Four women have filed lawsuits against Massage Envy franchises in Chicago and the suburbs claiming they were sexually assaulted by massage therapists, part of a growing list of women who say they were sexually assaulted by employees at the company’s franchises across the U.S.
Claims against the nationwide firm from more than 180 clients were brought to light as part of an investigation by the website BuzzFeed News earlier this week, which reported that many of the victims believed that both the company and its franchises mishandled or ignored their complaints.
In Illinois, the Tribune found lawsuits filed against four different Massage Envy franchises in Chicago, Naperville, Elmhurst and Tinley Park in recent years in which women alleged they were sexually assaulted by male massage therapists.
A Chicago woman sued a Massage Envy in Tinley Park claiming that in August 2016 her male therapist groped her “breasts and vaginal area under the guise of providing her with massage therapy,” according to a copy of the lawsuit filed in Will County. Afterward, the therapist allegedly met the woman outside the massage room to ask if she was OK and “made several admissions to suggest that he knew his behavior was not welcome,” according to the lawsuit.
An attorney for LCG Massage, owner of the Tinley Park Massage Envy franchise, denies the allegations of any sexual touching, according to court documents. The attorney also noted that law enforcement was notified of the woman’s complaint, but no charges were filed against the massage therapist, according to court documents.
The other three women have either settled or voluntarily dismissed their lawsuits, according to a review of court records in Will, Cook and DuPage counties.
In April, a Plainfield woman settled a 20-count lawsuit against Massage Envy, a massage therapist and the franchise manager regarding a May 2013 incident at the Massage Envy at 2775 Showplace Drive in Naperville. The lawsuit sought at least $1 million in damages and court costs. Court documents do not disclose the settlement amount.
The Naperville lawsuit alleges a male massage therapist told the woman to take off her bra and, about halfway through the massage, began “cupping her breasts” and touching her inappropriately, prompting the woman to try to pull up a sheet that was covering part of her body in an attempt to shield herself.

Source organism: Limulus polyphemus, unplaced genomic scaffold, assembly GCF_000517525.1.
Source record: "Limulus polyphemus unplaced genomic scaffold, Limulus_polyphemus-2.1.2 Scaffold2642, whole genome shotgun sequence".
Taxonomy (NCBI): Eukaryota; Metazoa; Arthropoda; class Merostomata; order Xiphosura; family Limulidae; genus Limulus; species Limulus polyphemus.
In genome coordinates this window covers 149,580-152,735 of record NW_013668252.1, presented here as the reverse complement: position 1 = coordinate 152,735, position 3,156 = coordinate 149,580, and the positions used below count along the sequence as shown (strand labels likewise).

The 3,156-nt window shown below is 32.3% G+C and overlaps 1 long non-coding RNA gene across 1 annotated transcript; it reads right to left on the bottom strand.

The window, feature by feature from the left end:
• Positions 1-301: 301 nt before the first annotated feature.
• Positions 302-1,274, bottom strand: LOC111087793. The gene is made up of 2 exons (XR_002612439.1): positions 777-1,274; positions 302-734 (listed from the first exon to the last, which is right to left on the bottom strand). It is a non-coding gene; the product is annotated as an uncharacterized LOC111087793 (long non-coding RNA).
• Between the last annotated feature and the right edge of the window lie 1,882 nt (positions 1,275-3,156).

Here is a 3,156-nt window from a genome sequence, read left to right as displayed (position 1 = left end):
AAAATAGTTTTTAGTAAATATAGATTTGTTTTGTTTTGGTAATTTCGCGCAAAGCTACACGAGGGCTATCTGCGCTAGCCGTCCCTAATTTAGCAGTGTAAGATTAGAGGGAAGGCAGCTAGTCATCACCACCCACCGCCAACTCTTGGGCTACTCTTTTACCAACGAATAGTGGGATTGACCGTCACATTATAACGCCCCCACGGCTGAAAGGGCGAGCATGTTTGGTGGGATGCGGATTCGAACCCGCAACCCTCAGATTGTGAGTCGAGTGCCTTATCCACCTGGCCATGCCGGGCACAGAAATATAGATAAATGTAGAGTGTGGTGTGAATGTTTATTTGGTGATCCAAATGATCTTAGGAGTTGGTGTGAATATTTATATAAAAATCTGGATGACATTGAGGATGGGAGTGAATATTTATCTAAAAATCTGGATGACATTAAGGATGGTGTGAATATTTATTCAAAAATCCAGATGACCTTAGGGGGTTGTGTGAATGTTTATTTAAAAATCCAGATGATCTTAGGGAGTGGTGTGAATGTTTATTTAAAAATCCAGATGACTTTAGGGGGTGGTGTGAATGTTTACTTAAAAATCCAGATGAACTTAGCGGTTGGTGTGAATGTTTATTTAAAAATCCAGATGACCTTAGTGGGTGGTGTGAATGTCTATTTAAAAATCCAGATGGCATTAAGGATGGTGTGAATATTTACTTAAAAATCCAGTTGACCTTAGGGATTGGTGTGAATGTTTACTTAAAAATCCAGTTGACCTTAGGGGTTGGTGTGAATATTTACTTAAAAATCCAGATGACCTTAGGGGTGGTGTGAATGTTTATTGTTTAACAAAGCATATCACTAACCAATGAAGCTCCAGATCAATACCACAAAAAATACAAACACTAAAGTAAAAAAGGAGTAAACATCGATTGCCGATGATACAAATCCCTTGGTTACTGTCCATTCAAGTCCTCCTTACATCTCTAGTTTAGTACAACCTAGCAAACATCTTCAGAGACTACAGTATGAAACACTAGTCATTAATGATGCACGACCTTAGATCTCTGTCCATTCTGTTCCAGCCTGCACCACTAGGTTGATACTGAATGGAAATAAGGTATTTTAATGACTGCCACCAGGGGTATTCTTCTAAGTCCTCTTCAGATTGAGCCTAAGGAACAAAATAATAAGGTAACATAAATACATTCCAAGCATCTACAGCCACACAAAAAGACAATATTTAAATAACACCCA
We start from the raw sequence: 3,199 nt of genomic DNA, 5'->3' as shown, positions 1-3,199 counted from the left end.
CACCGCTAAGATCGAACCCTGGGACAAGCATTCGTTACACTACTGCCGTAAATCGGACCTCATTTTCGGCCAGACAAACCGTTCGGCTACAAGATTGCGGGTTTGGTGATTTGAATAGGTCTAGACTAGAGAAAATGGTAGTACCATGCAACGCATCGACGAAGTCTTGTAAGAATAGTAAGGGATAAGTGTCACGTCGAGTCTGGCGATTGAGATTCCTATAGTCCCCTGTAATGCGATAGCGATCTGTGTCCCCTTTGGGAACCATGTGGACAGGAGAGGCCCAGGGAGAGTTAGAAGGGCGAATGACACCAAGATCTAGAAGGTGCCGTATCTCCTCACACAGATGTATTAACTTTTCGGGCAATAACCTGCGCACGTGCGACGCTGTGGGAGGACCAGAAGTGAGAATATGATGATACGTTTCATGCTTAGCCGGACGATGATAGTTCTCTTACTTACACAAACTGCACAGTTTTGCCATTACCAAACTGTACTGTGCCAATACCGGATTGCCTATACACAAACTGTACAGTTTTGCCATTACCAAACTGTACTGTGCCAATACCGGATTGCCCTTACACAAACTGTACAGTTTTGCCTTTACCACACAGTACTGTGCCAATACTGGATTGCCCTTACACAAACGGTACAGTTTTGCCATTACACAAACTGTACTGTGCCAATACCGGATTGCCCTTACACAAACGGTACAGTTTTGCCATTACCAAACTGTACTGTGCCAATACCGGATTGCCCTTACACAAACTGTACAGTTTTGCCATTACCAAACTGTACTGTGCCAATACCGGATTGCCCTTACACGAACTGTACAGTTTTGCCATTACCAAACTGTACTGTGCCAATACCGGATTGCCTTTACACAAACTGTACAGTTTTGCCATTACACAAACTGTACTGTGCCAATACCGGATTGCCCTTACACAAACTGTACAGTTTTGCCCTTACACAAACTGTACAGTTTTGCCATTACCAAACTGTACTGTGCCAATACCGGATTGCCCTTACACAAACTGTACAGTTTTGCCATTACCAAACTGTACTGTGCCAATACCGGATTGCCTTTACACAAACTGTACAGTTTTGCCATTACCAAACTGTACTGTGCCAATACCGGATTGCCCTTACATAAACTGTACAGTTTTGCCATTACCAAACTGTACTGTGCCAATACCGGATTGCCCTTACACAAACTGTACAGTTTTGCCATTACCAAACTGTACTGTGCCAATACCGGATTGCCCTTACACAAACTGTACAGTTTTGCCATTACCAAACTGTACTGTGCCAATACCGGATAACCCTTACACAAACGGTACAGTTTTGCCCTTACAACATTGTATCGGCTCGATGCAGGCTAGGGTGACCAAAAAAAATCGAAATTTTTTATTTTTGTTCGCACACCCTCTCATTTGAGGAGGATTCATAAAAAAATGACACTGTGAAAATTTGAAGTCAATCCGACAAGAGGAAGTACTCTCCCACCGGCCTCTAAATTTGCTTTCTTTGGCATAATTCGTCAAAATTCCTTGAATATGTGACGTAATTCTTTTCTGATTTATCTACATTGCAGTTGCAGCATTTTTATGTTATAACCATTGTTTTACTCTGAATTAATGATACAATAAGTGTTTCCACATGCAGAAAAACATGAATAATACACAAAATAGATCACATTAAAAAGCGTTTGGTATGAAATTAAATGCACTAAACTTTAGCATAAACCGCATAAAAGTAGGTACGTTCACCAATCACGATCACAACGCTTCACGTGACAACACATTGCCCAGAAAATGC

In a response to an amended complaint, an attorney for the therapist said the man had “asked the plaintiff if she wanted her pectoral muscles massaged,” and that the woman “only pulled the sheet ... after the defendant became uncomfortable, apologized and stated that he shouldn’t be making such contact with her.”
The Illinois Department of Financial and Professional Regulation revoked his massage therapist license in June 2014. The therapist’s attorney, Joe Giamanco, said the man is no longer employed by Massage Envy nor is he employed anywhere as a masseur.
In June 2013, a Cincinnati woman filed suit against the Massage Envy in Chicago’s Streeterville neighborhood, alleging that during an appointment earlier that same month, a male massage therapist pressed his erect penis against her head before he tried to touch her vagina and kissed her on the leg. The suit, which sought damages in excess of $50,000, was settled for an unknown amount in March 2015.
An Elmhurst woman twice sued a franchise in Elmhurst after she alleged her massage therapist inappropriately touched her and made suggestive comments during a September 2014 appointment. The original suit, filed later that same year in DuPage County, was voluntarily dropped in early January 2015, but she filed a second suit against him several days later in Cook County. That suit was also voluntarily dropped in 2015, according to court records.
The franchise network, based in Scottsdale, Ariz., has nearly 1,200 spas across the United States, collectively employs 20,000 massage therapists and has 1.6 million member clients nationwide.
Massage Envy in a statement Monday said the complaints documented by BuzzFeed News spanned a period of more than 15 years and said each account was heartbreaking.
“But we believe that even one incident is too many, so we are constantly listening, learning and evaluating how we can continue to strengthen our policies with respect to handling of these issues,” the company said.
Except in some places where local laws might demand it, the company does not compel franchisees to notify law enforcement or to hire qualified investigators to help determine what happened, BuzzFeed News reported.
The company tells franchisees they must conduct their own “prompt, fair and thorough” investigation of any abuse or misconduct claims, but BuzzFeed News reported it provides little guidance on how to do so.
The Associated Press and Naperville Sun reporter Suzanne Baker contributed.
Alicia Fabbre is a freelance reporter for the Naperville Sun.